WORDS ON TRAINING - 12 September 2013
Northern Pintail on Ice - Bosque Del Apache National Wildlife Refuge, New Mexico
About 20 years ago we lost a fighter because the pilot didn't fly the aircraft out of the situation it was in. The young pilot flew his aircraft into a regime completely within the flight envelope of the aircraft but rarely visited by anyone. He was flying the aircraft the way he was taught, to maximize its performance. He was being aggressive to gain an advantage against his partner, just as he was encouraged. Yet, because of his inexperience, he let his aggression fly his jet just a little harder than he had before, leading to a situation he had never previously experienced -- he ran it out of airspeed going straight up. The result?
The unfortunate pilot applied what he thought were the right recovery controls. The aircraft didn't respond the way he expected. He got to his predetermined ejection altitude and ejected. Fortunately, the pilot survived, but the aircraft was a total loss. The rest of the story: this could have been prevented if our pilot had received the same training as his older comrades.
This pilot put his aircraft in an extremely nose high, low speed situation in the middle of 1 versus 1 training against another fighter. The result was what we call a tailslide. If you can imagine flying your aircraft straight up and running it out of airspeed, you can imagine eventually the plane is going to fall the way it came. If conditions are perfect, it'll fly directly backwards the way it came, i.e., the tail slide. (By the way, flying backwards through your own jet exhaust in a 50,000 lb. jet is pretty cool, among all the cool things you can do in a plane.)
Most aircraft are not supposed to fly in these conditions. This specific fighter was designed to be inherently stable and difficult to depart controlled flight. The jet would almost always seek stable conditions, where the pointy end would fly forward if you let it even if it was going backwards like at the start of a tailslide. It's a flying quality we call "care free." But, not all is care free.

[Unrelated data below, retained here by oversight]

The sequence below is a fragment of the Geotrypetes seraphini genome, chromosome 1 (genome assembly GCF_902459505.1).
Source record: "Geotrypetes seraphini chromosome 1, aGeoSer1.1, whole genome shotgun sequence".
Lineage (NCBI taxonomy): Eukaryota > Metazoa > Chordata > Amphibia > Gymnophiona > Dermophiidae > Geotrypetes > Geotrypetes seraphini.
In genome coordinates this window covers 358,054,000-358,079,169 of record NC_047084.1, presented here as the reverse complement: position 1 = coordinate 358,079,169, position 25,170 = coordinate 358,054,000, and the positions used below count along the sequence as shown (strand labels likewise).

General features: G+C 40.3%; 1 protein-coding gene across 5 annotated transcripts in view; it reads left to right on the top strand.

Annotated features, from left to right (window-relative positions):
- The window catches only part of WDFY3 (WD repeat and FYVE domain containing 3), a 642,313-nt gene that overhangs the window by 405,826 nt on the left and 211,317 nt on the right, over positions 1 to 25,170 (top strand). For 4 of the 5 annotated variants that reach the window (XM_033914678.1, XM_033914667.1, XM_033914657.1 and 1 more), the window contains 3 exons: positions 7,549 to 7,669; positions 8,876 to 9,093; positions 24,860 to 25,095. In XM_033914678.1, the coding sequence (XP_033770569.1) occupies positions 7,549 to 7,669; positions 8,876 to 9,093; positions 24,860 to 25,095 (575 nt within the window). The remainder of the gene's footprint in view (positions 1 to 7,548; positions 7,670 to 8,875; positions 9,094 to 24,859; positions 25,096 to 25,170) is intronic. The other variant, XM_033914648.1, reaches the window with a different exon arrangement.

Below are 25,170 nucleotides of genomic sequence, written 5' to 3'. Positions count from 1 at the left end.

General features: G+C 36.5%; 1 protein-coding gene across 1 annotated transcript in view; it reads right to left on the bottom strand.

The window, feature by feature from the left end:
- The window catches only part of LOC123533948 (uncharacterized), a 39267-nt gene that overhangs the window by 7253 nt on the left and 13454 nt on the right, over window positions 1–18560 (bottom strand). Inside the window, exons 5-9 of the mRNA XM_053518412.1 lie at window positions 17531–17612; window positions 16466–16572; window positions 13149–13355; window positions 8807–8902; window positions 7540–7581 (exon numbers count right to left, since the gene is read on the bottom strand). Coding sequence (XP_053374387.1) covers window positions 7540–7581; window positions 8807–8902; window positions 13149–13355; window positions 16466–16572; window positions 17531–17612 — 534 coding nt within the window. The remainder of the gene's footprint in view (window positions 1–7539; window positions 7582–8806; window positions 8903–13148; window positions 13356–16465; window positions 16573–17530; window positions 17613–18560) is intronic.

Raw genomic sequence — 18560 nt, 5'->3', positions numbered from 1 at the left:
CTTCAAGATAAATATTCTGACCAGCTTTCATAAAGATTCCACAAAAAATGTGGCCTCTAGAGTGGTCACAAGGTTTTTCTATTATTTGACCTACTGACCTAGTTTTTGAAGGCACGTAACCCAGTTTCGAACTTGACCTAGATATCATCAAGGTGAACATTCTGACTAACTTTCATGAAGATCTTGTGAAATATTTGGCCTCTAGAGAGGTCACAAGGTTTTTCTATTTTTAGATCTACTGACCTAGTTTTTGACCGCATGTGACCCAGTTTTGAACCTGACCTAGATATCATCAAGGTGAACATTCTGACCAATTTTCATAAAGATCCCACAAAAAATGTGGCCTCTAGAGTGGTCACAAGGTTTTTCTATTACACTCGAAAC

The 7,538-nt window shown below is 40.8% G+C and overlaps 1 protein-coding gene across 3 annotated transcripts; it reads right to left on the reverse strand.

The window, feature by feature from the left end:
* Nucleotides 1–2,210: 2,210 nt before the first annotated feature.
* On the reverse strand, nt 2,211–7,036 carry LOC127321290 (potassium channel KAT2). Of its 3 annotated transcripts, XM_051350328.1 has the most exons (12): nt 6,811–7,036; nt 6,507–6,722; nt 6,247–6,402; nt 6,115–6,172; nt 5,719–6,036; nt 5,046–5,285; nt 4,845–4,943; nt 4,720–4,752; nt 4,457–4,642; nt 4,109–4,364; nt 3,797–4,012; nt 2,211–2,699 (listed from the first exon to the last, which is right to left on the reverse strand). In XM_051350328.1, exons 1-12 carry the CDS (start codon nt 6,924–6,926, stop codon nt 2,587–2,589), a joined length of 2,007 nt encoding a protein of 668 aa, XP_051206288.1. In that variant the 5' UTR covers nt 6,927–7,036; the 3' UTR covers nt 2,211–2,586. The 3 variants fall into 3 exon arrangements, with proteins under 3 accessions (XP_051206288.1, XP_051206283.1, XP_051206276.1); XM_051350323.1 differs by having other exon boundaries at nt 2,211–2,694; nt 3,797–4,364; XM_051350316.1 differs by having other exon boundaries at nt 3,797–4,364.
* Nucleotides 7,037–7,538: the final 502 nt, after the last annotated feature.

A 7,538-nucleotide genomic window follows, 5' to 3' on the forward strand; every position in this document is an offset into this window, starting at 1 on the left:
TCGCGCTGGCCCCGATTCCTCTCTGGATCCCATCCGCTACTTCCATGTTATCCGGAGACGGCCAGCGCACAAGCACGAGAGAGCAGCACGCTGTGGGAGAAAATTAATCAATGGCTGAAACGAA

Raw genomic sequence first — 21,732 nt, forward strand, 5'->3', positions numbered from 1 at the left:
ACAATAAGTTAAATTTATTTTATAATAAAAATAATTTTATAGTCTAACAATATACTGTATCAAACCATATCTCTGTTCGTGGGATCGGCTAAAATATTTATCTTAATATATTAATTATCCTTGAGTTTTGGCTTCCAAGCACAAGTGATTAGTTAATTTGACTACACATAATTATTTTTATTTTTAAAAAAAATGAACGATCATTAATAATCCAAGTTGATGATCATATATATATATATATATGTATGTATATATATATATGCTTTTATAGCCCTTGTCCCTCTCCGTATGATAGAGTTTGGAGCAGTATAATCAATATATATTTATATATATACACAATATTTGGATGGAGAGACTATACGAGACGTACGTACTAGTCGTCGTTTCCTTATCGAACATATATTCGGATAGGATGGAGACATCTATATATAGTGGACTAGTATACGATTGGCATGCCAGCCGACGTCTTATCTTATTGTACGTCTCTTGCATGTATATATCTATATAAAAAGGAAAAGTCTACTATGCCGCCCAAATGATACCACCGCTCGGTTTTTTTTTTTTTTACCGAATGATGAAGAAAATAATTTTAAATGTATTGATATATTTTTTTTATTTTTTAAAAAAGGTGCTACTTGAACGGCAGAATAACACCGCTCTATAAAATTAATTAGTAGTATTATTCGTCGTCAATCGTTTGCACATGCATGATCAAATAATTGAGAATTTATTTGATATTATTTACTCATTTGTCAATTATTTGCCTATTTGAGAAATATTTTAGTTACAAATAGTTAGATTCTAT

Unfortunately for this pilot, the jet swapped ends in a disorienting though entirely predictable manner. It flipped backwards, head over tail, then stabilized nose down inverted with our pilot upside down hanging in the straps. While this isn't that big of a deal if you're expecting it, our pilot had never been there before. To make it worse, his disorientation was accentuated by a little known flight control characteristic where the aircraft would try to seek level flight.
Being inverted, this meant the plane was actively pushing to level flight upside down in a subtle fashion. This made the pilot hang even more in the straps, leaving him confused and out of sorts, to put it mildly.
For those who haven't flown inverted, it's uncomfortable. Me? I hate it. It's not fun. Some people live for this. I'm not included in that group. In fact, I do what I can to minimize flying upside down, having my eyes bulge out due to negative g's. Our unfortunate pilot was in a completely unrecognizable situation. Even though the plane was flying perfectly, the situation was unfamiliar to him and he devolved to what he was taught in such an unrecognizable situation: "smoothly neutralize controls and release." It was probably the wrong thing to do in this situation.
All of this was happening quickly. It was dynamic, making it hard for our pilot’s mind to process what was going on. Even though the airspeed was slow, the aircraft was losing altitude quickly. The airplane was doing its thing, which eventually would have turned its parameters into something the pilot could recognized. Unfortunately, the plane reached the minimum ejection altitude with the aircraft seemingly out of control (unrecognizable flight condition), so he ejected and survived unscathed.